Miterwort and Dwarf Ginseng

The problem with writing blog posts at this time of year is that there’s so much to write about. By the time I photograph a flower and research it and publish the piece, it may very well be done for the year.

That’s probably the case with these two species, which I group together because they bloom at about the same time, and because the only place I know where to find them is about a five-minute walk from my house.

Two-leaf miterwort, also called bishop’s cap, (Mitella diphylla, Saxifragaceae) is a perennial clump-forming forb that stands about two feet tall. It’s a simple plant, with a basal rosette and one pair of leaves on the flowering stem (hence the specific epithet). The individual flowers on the raceme look like tiny snowflakes. The whole plant is so wispy that it’s easily passed by.

There are five species of Mitella native to North America, but this is the only one found in the mid-Atlantic. It’s also found in the Appalachian South, the Midwest, and New England. In Maryland it grows from the western coastal plain west to the Appalachian plateau.

A much shorter plant, also easily overlooked, Panax trifolius (Araliaceae) is somewhat misleadingly named: the leaves often have five leaflets, though two of them are quite small. Dwarf ginseng is not the ginseng of commerce: that’s Panax quinquefolius, which also has five leaflets, but the leaflets have short stalks (petiolules), which is one way to tell the plants apart.

Dwarf ginseng grows in similar habitats to miterwort, with a similar but more northern range in North America. Fun fact: according to the Illinois Wildflowers site, not only is dwarf ginseng polygamo-dioecious (with plants bearing either staminate or perfect flowers) but “individual plants are capable of changing their gender from year-to-year”.*

Plants are so cool.

*Illinois Wildflowers Panax trifolius page

Wild Sarsaparilla



Aralia nudicaulis

Last week I went back to Sugarloaf Mountain with one goal: find lady slipper orchids. After four cool, humid hours, the rain started and I had to leave. Never saw any orchids, but I did find some great stands of ferns, a new-to-me violet which I think I’ve id’d correctly, and another new-to-me plant: wild sarsaparilla.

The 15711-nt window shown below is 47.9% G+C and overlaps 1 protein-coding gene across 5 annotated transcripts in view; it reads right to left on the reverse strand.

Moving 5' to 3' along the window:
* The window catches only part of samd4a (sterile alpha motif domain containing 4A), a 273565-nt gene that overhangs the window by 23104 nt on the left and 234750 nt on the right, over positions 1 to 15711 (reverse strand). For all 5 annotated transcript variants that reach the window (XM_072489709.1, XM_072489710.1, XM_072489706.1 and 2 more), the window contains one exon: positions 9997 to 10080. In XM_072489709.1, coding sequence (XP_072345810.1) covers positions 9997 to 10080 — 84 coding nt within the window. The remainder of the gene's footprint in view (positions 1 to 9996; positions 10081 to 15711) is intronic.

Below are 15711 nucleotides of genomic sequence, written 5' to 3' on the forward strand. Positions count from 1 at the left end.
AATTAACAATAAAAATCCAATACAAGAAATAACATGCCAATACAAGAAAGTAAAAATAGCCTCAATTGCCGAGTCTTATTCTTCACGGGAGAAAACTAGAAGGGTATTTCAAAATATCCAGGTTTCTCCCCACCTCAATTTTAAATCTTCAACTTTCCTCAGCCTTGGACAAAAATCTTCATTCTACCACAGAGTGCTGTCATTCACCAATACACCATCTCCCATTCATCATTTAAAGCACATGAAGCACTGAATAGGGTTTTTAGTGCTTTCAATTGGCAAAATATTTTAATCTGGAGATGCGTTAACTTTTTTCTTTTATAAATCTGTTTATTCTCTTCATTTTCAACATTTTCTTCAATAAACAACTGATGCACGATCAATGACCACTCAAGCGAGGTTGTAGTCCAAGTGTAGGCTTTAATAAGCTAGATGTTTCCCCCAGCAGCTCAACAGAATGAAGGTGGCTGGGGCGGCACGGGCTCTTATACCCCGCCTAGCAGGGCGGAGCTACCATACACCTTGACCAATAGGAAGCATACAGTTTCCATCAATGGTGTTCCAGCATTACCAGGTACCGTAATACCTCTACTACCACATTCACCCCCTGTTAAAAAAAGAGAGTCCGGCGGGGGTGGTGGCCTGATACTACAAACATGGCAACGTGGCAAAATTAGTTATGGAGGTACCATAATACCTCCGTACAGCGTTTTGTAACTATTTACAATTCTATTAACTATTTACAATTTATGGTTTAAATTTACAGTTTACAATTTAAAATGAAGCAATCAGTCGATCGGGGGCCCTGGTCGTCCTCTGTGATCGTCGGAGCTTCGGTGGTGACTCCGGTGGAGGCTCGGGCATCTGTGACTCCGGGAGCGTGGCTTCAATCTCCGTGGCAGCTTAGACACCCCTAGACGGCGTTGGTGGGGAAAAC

Wild sarsaparilla is a woodland plant found in almost all of Canada, across the northern US, and south along the Appalachian Mountains into South Carolina.


The form of the plant is interesting: there’s a single leaf-bearing stem and a single flowering stem. The flowering stem is shorter, and has three spherical clusters of flowers. The leaf stem looks at first like it has three compound leaves, and many websites describe it this way. The excellent Illinois Wildflowers site describes it as a single leaf, in three discreet segments, each segment comprising three to five leaflets.

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“Sarsaparilla” is also the name of a beverage that tastes a lot like root beer. Traditionally it’s flavored with root extracts from any of several different species of Smilax*, all of which go by the common name “sarsaparilla”, and all of which are tropical. Since Aralia nudicalis roots yield a similar flavor, they’ve been used as a substitute for sarsaparilla, as flavoring agents and for medicinal purposes.

*an aside for taxonomy nerds: the two genera aren’t in the same family or even order, but they are in the same class, Magnoliopsida

Flower of the Day: Dwarf Ginseng


Panax trifolius; Araliaceae

Dwarf ginseng is another of the spring ephemerals that grows in moist deciduous woodlands.  Don’t confuse it with American ginseng (P. quinquefolius).  The two are quite similar in appearance, the main difference being the length of the petiolules (the stalks of the leaflets), which are much longer in the latter species.  In dwarf ginseng, the petiolules are very short or altogether absent.  The other distinguishing feature is the berry color (yellow for dwarf, red for American).  At first glance you might think the plant pictured above has five leaves, but it doesn’t; there are three leaves in a whorl on the stem, each with five leaflets.


As far as I know this plant has no commercial value, and so is not subject to poaching, which is threatening populations of American ginseng (which is listed as threatened or vulnerable in ten states).  Still, an over-eager novice poacher could do some damage.


So could an over-eager photographer.  It was very difficult to get close to these subjects without trampling anything.  All of these pictures are Lightroom zoom-ins.